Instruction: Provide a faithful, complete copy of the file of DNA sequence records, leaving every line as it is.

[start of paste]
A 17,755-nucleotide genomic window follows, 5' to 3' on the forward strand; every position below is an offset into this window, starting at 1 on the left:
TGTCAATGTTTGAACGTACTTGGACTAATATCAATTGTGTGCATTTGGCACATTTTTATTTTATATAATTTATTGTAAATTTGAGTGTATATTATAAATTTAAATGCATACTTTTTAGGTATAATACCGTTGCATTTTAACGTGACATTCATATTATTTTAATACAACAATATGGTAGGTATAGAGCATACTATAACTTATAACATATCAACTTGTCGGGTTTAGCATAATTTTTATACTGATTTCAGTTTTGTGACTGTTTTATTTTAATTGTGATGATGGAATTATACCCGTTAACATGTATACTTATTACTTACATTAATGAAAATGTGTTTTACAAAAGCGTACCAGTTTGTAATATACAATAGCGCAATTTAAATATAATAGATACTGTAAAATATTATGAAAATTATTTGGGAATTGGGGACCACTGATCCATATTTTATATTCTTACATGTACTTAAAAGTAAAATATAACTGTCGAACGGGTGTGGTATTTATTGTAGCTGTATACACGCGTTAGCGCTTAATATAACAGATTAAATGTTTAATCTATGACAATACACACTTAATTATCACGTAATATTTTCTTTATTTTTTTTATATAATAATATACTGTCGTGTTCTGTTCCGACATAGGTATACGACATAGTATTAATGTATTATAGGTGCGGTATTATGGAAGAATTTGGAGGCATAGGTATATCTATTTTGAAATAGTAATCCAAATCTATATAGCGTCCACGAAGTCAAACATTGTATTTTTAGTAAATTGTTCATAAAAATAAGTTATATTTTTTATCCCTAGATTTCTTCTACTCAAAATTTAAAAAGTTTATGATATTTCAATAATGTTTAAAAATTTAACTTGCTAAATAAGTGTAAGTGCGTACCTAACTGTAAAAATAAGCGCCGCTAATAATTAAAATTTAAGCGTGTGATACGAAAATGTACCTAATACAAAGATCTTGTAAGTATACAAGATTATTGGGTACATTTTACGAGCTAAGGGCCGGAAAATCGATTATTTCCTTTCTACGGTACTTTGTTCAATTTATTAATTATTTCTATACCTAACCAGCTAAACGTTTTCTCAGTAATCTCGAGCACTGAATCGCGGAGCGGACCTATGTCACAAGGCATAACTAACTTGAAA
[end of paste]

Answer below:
A 17,755-nucleotide genomic window follows, 5' to 3' on the forward strand; every position below is an offset into this window, starting at 1 on the left:
TGTCAATGTTTGAACGTACTTGGACTAATATCAATTGTGTGCATTTGGCACATTTTTATTTTATATAATTTATTGTAAATTTGAGTGTATATTATAAATTTAAATGCATACTTTTTAGGTATAATACCGTTGCATTTTAACGTGACATTCATATTATTTTAATACAACAATATGGTAGGTATAGAGCATACTATAACTTATAACATATCAACTTGTCGGGTTTAGCATAATTTTTATACTGATTTCAGTTTTGTGACTGTTTTATTTTAATTGTGATGATGGAATTATACCCGTTAACATGTATACTTATTACTTACATTAATGAAAATGTGTTTTACAAAAGCGTACCAGTTTGTAATATACAATAGCGCAATTTAAATATAATAGATACTGTAAAATATTATGAAAATTATTTGGGAATTGGGGACCACTGATCCATATTTTATATTCTTACATGTACTTAAAAGTAAAATATAACTGTCGAACGGGTGTGGTATTTATTGTAGCTGTATACACGCGTTAGCGCTTAATATAACAGATTAAATGTTTAATCTATGACAATACACACTTAATTATCACGTAATATTTTCTTTATTTTTTTTATATAATAATATACTGTCGTGTTCTGTTCCGACATAGGTATACGACATAGTATTAATGTATTATAGGTGCGGTATTATGGAAGAATTTGGAGGCATAGGTATATCTATTTTGAAATAGTAATCCAAATCTATATAGCGTCCACGAAGTCAAACATTGTATTTTTAGTAAATTGTTCATAAAAATAAGTTATATTTTTTATCCCTAGATTTCTTCTACTCAAAATTTAAAAAGTTTATGATATTTCAATAATGTTTAAAAATTTAACTTGCTAAATAAGTGTAAGTGCGTACCTAACTGTAAAAATAAGCGCCGCTAATAATTAAAATTTAAGCGTGTGATACGAAAATGTACCTAATACAAAGATCTTGTAAGTATACAAGATTATTGGGTACATTTTACGAGCTAAGGGCCGGAAAATCGATTATTTCCTTTCTACGGTACTTTGTTCAATTTATTAATTATTTCTATACCTAACCAGCTAAACGTTTTCTCAGTAATCTCGAGCACTGAATCGCGGAGCGGACCTATGTCACAAGGCATAACTAACTTGAAA